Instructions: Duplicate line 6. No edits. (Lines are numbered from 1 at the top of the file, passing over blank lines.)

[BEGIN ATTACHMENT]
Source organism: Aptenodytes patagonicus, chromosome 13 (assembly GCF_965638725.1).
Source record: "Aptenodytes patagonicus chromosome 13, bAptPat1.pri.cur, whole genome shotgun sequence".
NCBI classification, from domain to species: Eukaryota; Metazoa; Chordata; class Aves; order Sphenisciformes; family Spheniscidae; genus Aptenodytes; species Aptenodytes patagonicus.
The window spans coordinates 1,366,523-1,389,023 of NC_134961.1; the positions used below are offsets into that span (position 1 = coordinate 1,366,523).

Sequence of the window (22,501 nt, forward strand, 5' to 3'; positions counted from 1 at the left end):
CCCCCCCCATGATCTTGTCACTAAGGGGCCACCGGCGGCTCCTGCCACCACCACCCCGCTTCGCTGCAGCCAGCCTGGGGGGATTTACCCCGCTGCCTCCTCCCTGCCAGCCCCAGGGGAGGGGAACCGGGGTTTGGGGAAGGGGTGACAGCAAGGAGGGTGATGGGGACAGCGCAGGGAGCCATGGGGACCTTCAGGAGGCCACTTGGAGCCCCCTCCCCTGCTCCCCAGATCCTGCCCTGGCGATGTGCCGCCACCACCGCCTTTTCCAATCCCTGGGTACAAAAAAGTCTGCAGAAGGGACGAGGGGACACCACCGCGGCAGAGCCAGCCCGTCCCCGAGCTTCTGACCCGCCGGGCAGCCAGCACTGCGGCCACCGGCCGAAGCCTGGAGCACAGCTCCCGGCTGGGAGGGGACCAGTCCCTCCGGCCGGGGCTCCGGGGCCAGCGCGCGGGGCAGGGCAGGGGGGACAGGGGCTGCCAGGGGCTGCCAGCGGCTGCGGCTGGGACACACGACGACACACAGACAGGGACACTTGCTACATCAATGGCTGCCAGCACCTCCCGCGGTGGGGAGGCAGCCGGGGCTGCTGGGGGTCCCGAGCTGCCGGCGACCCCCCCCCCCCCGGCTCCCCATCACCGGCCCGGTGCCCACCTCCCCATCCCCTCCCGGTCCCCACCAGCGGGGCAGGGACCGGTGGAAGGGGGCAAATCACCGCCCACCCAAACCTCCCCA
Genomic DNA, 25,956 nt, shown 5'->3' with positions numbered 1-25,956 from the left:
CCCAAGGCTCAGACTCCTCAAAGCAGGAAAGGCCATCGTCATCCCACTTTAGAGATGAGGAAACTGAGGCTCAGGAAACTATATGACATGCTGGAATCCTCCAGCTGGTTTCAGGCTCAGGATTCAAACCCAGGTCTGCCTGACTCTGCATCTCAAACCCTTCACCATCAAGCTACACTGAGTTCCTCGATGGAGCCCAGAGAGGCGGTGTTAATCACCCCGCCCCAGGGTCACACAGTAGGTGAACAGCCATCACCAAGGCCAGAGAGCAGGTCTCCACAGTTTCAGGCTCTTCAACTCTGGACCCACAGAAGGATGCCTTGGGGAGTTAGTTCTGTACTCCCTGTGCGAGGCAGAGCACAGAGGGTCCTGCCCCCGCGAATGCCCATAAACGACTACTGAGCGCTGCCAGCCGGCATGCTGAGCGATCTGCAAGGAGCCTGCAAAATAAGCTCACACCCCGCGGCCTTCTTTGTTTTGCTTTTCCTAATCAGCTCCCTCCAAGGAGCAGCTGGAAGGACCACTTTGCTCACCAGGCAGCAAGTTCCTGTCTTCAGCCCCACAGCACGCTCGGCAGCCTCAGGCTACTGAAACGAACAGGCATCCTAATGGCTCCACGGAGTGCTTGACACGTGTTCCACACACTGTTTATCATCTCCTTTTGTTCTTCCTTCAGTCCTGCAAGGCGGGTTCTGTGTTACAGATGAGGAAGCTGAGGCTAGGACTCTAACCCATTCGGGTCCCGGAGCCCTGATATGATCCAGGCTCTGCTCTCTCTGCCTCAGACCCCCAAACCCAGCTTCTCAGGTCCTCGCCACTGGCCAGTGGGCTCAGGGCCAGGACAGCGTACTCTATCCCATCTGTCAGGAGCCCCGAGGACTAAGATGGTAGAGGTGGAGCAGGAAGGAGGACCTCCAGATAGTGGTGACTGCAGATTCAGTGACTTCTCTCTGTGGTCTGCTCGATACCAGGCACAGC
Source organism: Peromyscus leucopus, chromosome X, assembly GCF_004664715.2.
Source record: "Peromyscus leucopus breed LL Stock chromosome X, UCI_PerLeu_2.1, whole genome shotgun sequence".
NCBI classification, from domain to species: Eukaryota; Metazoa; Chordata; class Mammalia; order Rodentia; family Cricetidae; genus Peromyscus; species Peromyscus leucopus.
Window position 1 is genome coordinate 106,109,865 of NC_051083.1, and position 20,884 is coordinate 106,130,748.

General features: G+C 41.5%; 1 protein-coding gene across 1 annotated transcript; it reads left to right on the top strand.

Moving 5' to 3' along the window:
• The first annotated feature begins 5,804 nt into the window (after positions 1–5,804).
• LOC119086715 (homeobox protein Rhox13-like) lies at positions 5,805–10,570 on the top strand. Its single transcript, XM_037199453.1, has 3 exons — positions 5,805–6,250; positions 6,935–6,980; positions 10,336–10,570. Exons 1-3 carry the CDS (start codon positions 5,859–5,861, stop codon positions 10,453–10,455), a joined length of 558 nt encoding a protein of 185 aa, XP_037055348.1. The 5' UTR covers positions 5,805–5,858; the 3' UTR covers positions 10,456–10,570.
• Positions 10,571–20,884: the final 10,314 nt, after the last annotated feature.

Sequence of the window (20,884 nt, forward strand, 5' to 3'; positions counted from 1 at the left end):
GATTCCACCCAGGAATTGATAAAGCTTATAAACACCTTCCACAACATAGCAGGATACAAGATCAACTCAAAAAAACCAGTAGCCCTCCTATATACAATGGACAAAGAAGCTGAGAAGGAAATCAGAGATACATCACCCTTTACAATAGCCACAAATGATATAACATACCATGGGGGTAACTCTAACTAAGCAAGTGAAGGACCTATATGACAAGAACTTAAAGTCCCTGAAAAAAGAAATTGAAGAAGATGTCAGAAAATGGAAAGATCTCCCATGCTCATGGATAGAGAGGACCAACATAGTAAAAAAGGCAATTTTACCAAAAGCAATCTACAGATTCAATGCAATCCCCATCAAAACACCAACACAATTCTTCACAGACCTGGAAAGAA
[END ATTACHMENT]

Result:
CCCCCCCCATGATCTTGTCACTAAGGGGCCACCGGCGGCTCCTGCCACCACCACCCCGCTTCGCTGCAGCCAGCCTGGGGGGATTTACCCCGCTGCCTCCTCCCTGCCAGCCCCAGGGGAGGGGAACCGGGGTTTGGGGAAGGGGTGACAGCAAGGAGGGTGATGGGGACAGCGCAGGGAGCCATGGGGACCTTCAGGAGGCCACTTGGAGCCCCCTCCCCTGCTCCCCAGATCCTGCCCTGGCGATGTGCCGCCACCACCGCCTTTTCCAATCCCTGGGTACAAAAAAGTCTGCAGAAGGGACGAGGGGACACCACCGCGGCAGAGCCAGCCCGTCCCCGAGCTTCTGACCCGCCGGGCAGCCAGCACTGCGGCCACCGGCCGAAGCCTGGAGCACAGCTCCCGGCTGGGAGGGGACCAGTCCCTCCGGCCGGGGCTCCGGGGCCAGCGCGCGGGGCAGGGCAGGGGGGACAGGGGCTGCCAGGGGCTGCCAGCGGCTGCGGCTGGGACACACGACGACACACAGACAGGGACACTTGCTACATCAATGGCTGCCAGCACCTCCCGCGGTGGGGAGGCAGCCGGGGCTGCTGGGGGTCCCGAGCTGCCGGCGACCCCCCCCCCCCCGGCTCCCCATCACCGGCCCGGTGCCCACCTCCCCATCCCCTCCCGGTCCCCACCAGCGGGGCAGGGACCGGTGGAAGGGGGCAAATCACCGCCCACCCAAACCTCCCCA